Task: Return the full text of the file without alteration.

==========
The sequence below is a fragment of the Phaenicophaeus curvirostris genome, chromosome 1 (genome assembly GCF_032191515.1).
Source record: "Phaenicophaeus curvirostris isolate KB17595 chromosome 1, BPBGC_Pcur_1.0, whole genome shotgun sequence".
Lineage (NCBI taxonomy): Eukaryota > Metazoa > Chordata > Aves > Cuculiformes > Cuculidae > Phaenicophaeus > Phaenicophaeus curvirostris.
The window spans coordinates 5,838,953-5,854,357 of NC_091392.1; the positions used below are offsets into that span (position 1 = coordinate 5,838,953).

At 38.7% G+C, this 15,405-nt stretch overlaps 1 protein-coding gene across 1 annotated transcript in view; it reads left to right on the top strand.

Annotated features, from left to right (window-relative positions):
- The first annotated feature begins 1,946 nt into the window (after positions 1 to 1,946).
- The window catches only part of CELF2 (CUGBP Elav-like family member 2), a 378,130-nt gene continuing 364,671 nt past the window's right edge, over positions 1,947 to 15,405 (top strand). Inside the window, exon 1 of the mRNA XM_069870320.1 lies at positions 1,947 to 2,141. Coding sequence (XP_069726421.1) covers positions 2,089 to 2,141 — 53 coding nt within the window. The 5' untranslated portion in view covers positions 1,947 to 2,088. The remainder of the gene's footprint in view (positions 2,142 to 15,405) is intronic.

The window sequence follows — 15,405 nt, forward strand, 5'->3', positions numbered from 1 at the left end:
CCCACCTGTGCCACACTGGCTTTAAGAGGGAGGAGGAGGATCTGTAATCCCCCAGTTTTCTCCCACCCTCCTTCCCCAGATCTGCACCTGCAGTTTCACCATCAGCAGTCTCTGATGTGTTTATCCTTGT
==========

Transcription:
The sequence below is a fragment of the Phaenicophaeus curvirostris genome, chromosome 1 (genome assembly GCF_032191515.1).
Source record: "Phaenicophaeus curvirostris isolate KB17595 chromosome 1, BPBGC_Pcur_1.0, whole genome shotgun sequence".
Lineage (NCBI taxonomy): Eukaryota > Metazoa > Chordata > Aves > Cuculiformes > Cuculidae > Phaenicophaeus > Phaenicophaeus curvirostris.
The window spans coordinates 5,838,953-5,854,357 of NC_091392.1; the positions used below are offsets into that span (position 1 = coordinate 5,838,953).

At 38.7% G+C, this 15,405-nt stretch overlaps 1 protein-coding gene across 1 annotated transcript in view; it reads left to right on the top strand.

Annotated features, from left to right (window-relative positions):
- The first annotated feature begins 1,946 nt into the window (after positions 1 to 1,946).
- The window catches only part of CELF2 (CUGBP Elav-like family member 2), a 378,130-nt gene continuing 364,671 nt past the window's right edge, over positions 1,947 to 15,405 (top strand). Inside the window, exon 1 of the mRNA XM_069870320.1 lies at positions 1,947 to 2,141. Coding sequence (XP_069726421.1) covers positions 2,089 to 2,141 — 53 coding nt within the window. The 5' untranslated portion in view covers positions 1,947 to 2,088. The remainder of the gene's footprint in view (positions 2,142 to 15,405) is intronic.

The window sequence follows — 15,405 nt, forward strand, 5'->3', positions numbered from 1 at the left end:
CCCACCTGTGCCACACTGGCTTTAAGAGGGAGGAGGAGGATCTGTAATCCCCCAGTTTTCTCCCACCCTCCTTCCCCAGATCTGCACCTGCAGTTTCACCATCAGCAGTCTCTGATGTGTTTATCCTTGT